By ROB GILLIES Associated Press Writer © 2008 The Associated Press
Oct. 15, 2008, 4:05AM
Harper wins big in the election
OTTAWA — Canadian Prime Minister Stephen Harper said Wednesday he will reach out to all parties during the global financial meltdown after his Conservative Party won in national elections but fell short of a parliamentary majority.
Harper had called Tuesday’s elections early in hopes of getting his party a majority, and in doing so he became the first major world leader to face voters since the financial crisis.
Instead, the Conservatives will once again be forced to rely on opposition support to pass budgets and legislation — as it has had to since a 2006 election victory.
Harper sought to put a good face on the results Wednesday, pointing to an increased number of seats and pledging cooperation.
“We have shown that minority government can work and at this time of global economic instability we owe it to Canadians to demonstrate this once again,” Harper said. “We hold out a hand to all members of all parties asking them to join together to protect the economy and weather this world financial crisis.”
With nearly all the returns in, Canada’s election agency reported on its Web site that the Conservatives had won or was leading in races for 143 of Parliament’s 308 seats, an improvement over the 127 seats the party had in the previous Parliament.
The Conservative Party needed to win 155 seats to govern on its own.
The Liberal Party, long Canada’s top party, suffered a severe drubbing, dropping to 76 seats from 95 in the previous Parliament, according to the election agency. Bloc Quebecois won 50 seats, the New Democrats 37 and independent candidates 2.
Liberal Party leader Stephane Dion, in his concession to Harper, offered his “full cooperation in these difficult economic times.”
The party winning the most seats generally forms the government, with its leader becoming prime minister. The opposition parties could unite and topple Harper if they won enough seats for a majority, but analysts said that was unlikely because the parties have no tradition of forming such coalitions.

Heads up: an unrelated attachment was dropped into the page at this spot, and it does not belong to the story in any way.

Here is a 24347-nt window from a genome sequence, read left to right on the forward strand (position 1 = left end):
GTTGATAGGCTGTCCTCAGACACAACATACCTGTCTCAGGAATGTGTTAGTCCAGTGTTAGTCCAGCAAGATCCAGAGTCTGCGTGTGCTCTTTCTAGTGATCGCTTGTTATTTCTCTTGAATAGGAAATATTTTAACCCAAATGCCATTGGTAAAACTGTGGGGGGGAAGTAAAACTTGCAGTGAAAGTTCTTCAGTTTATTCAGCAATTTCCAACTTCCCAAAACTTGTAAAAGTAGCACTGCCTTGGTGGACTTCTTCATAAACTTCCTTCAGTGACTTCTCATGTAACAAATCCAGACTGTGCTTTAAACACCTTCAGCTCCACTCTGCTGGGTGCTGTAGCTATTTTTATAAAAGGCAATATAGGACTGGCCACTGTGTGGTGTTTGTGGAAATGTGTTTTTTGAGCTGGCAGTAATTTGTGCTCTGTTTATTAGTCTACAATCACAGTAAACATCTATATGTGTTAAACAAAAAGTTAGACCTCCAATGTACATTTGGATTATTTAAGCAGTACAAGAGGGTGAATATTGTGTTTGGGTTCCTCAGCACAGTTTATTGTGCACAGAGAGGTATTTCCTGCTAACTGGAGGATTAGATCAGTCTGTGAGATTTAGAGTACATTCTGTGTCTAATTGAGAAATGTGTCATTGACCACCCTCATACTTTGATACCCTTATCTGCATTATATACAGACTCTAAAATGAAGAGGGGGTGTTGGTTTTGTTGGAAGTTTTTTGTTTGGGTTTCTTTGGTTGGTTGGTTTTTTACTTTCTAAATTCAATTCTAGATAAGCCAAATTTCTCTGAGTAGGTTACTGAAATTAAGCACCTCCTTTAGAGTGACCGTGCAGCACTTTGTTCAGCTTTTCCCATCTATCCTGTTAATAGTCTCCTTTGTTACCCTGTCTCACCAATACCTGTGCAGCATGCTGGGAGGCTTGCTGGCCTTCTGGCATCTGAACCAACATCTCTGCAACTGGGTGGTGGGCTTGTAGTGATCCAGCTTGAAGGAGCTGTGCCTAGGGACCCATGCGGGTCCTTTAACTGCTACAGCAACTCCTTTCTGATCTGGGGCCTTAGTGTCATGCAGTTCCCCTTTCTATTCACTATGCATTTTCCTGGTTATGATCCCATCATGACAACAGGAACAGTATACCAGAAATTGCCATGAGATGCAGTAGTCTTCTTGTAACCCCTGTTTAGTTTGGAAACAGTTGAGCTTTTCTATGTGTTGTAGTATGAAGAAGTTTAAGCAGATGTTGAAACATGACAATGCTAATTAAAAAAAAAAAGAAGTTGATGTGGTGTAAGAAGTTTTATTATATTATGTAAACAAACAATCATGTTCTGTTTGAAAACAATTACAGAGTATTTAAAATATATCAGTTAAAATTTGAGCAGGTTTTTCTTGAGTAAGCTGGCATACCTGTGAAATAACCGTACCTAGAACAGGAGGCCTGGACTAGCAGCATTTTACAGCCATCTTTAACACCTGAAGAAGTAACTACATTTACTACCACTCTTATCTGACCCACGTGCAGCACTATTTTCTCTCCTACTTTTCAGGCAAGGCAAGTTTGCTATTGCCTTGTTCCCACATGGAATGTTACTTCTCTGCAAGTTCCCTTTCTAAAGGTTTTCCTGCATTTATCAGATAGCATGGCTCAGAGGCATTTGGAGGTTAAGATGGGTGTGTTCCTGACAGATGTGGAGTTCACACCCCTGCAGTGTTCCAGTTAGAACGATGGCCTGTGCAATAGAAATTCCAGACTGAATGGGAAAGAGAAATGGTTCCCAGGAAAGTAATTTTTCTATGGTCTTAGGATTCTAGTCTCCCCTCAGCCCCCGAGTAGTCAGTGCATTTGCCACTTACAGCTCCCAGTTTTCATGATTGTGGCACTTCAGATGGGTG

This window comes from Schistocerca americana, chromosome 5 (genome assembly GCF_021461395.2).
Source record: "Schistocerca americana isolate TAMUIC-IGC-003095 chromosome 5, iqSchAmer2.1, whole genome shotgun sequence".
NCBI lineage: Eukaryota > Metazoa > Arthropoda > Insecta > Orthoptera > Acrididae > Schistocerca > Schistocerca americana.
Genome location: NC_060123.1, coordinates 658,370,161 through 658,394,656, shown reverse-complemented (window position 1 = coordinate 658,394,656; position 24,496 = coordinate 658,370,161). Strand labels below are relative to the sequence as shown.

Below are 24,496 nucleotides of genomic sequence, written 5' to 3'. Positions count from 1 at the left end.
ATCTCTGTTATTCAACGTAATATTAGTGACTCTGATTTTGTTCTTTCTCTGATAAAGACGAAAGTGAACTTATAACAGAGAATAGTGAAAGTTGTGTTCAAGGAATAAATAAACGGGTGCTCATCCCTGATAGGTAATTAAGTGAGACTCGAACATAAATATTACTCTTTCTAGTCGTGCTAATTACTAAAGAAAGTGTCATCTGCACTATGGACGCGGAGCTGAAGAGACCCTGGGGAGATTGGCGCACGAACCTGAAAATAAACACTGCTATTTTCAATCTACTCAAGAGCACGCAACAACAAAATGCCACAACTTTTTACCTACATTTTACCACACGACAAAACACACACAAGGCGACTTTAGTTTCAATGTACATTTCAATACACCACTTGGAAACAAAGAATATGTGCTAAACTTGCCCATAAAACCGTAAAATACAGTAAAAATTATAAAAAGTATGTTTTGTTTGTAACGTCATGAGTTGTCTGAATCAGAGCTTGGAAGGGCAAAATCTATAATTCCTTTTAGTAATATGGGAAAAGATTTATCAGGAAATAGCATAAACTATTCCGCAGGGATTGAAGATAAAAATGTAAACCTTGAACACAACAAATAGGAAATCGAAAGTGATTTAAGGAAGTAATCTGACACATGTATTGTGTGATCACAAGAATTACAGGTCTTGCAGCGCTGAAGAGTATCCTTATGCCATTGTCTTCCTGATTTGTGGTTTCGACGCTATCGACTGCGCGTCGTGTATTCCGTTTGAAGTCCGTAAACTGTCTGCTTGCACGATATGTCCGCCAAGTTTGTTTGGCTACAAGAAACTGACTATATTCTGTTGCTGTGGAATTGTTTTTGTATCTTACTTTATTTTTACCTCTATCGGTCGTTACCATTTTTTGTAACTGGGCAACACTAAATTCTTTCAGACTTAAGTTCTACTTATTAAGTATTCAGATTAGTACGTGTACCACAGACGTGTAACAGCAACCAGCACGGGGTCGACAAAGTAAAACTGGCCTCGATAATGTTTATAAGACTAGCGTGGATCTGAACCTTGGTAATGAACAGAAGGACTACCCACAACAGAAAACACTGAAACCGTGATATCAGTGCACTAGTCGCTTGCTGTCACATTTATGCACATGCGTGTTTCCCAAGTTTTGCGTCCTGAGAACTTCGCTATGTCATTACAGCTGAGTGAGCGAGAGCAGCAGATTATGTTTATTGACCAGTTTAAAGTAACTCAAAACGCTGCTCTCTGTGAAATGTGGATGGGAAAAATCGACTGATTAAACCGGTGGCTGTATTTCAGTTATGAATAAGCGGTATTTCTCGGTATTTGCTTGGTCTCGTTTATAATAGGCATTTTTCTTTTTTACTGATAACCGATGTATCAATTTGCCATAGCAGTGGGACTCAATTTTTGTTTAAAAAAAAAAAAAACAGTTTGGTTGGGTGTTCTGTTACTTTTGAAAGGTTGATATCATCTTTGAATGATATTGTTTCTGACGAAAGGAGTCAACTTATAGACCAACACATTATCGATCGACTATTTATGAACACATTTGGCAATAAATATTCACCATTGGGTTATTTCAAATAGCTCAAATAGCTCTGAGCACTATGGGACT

The opposition Liberals have typically been the party in power, forming the government for most of Canada’s 141 years. But the left-of-center vote was divided among four parties, giving an edge to the Conservatives.
Dion’s campaign was hindered by his unpopular plan to tax all fossil fuels except gasoline and by perceptions he is a weak leader. A former professor from French-speaking Quebec, Dion also suffered in other regions because he frequently mangles English grammar and his accent makes him hard to understand.
Dion said Canadians have asked him to be their official opposition leader, a signal that he’s not ready to step down at this point.
If Dion was ousted as leader after a loss, he would be just the second Liberal leader to fail to become Canada’s prime minister. The only other was Edward Blake, who led the party to defeat in the 1882 and 1887 elections.
Many Canadians complained Harper was slow to react as the global credit crisis worsened. He hurt himself by saying during a debate that Canadians were not concerned about jobs or mortgages. A few days later, he said stocks were cheap — just before Canada’s main stock exchange had its worst week in almost 70 years.
Harper later said he knows Canadians are worried and stressed that Canada’s economic and fiscal performance contrasts to the more dire situation in the United States.
Voter turnout Tuesday about 59 percent, the lowest in Canadian history. It was unclear how much stringent new proof-of-identity requirements affected the turnout.